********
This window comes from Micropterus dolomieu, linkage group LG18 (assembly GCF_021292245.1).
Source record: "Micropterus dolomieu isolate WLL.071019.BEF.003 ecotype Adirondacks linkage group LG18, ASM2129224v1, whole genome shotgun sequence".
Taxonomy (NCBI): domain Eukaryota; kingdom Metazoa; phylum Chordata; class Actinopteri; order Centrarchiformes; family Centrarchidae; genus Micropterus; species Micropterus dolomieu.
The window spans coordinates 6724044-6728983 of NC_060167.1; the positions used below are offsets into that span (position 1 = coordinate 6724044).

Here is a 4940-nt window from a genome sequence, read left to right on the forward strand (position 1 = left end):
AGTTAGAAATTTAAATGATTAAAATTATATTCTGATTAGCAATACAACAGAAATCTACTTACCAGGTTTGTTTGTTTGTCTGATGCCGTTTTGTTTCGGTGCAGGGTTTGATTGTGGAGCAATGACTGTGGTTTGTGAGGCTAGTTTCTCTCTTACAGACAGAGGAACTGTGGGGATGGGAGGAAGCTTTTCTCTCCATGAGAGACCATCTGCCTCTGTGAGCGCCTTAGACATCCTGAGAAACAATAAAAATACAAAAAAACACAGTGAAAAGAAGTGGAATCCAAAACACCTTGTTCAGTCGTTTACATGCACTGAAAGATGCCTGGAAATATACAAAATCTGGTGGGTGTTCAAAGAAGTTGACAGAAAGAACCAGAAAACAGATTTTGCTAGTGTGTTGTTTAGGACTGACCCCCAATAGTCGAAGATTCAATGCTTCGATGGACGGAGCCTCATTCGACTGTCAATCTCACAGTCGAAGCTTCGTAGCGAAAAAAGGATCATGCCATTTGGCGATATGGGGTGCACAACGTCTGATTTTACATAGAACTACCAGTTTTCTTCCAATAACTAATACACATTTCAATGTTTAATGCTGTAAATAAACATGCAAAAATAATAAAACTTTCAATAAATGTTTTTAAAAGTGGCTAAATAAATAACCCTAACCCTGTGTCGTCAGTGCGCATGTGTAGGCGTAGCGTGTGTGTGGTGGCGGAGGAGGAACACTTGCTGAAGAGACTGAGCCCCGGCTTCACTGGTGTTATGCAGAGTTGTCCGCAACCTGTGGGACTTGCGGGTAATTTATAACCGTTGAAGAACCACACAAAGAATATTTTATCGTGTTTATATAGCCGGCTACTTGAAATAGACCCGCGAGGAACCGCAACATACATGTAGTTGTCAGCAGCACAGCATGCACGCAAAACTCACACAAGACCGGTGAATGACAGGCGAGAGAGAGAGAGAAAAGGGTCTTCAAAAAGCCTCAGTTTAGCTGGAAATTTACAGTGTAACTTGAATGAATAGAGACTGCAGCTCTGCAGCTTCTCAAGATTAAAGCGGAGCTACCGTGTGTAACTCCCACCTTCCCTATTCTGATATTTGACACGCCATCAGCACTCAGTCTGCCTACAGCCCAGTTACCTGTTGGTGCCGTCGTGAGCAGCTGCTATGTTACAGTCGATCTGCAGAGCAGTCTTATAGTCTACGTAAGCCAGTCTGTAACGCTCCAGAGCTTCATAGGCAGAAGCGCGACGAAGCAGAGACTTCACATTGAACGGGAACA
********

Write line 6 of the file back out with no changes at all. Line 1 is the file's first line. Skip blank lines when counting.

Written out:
AGTTAGAAATTTAAATGATTAAAATTATATTCTGATTAGCAATACAACAGAAATCTACTTACCAGGTTTGTTTGTTTGTCTGATGCCGTTTTGTTTCGGTGCAGGGTTTGATTGTGGAGCAATGACTGTGGTTTGTGAGGCTAGTTTCTCTCTTACAGACAGAGGAACTGTGGGGATGGGAGGAAGCTTTTCTCTCCATGAGAGACCATCTGCCTCTGTGAGCGCCTTAGACATCCTGAGAAACAATAAAAATACAAAAAAACACAGTGAAAAGAAGTGGAATCCAAAACACCTTGTTCAGTCGTTTACATGCACTGAAAGATGCCTGGAAATATACAAAATCTGGTGGGTGTTCAAAGAAGTTGACAGAAAGAACCAGAAAACAGATTTTGCTAGTGTGTTGTTTAGGACTGACCCCCAATAGTCGAAGATTCAATGCTTCGATGGACGGAGCCTCATTCGACTGTCAATCTCACAGTCGAAGCTTCGTAGCGAAAAAAGGATCATGCCATTTGGCGATATGGGGTGCACAACGTCTGATTTTACATAGAACTACCAGTTTTCTTCCAATAACTAATACACATTTCAATGTTTAATGCTGTAAATAAACATGCAAAAATAATAAAACTTTCAATAAATGTTTTTAAAAGTGGCTAAATAAATAACCCTAACCCTGTGTCGTCAGTGCGCATGTGTAGGCGTAGCGTGTGTGTGGTGGCGGAGGAGGAACACTTGCTGAAGAGACTGAGCCCCGGCTTCACTGGTGTTATGCAGAGTTGTCCGCAACCTGTGGGACTTGCGGGTAATTTATAACCGTTGAAGAACCACACAAAGAATATTTTATCGTGTTTATATAGCCGGCTACTTGAAATAGACCCGCGAGGAACCGCAACATACATGTAGTTGTCAGCAGCACAGCATGCACGCAAAACTCACACAAGACCGGTGAATGACAGGCGAGAGAGAGAGAGAAAAGGGTCTTCAAAAAGCCTCAGTTTAGCTGGAAATTTACAGTGTAACTTGAATGAATAGAGACTGCAGCTCTGCAGCTTCTCAAGATTAAAGCGGAGCTACCGTGTGTAACTCCCACCTTCCCTATTCTGATATTTGACACGCCATCAGCACTCAGTCTGCCTACAGCCCAGTTACCTGTTGGTGCCGTCGTGAGCAGCTGCTATGTTACAGTCGATCTGCAGAGCAGTCTTATAGTCTACGTAAGCCAGTCTGTAACGCTCCAGAGCTTCATAGGCAGAAGCGCGACGAAGCAGAGACTTCACATTGAACGGGAACA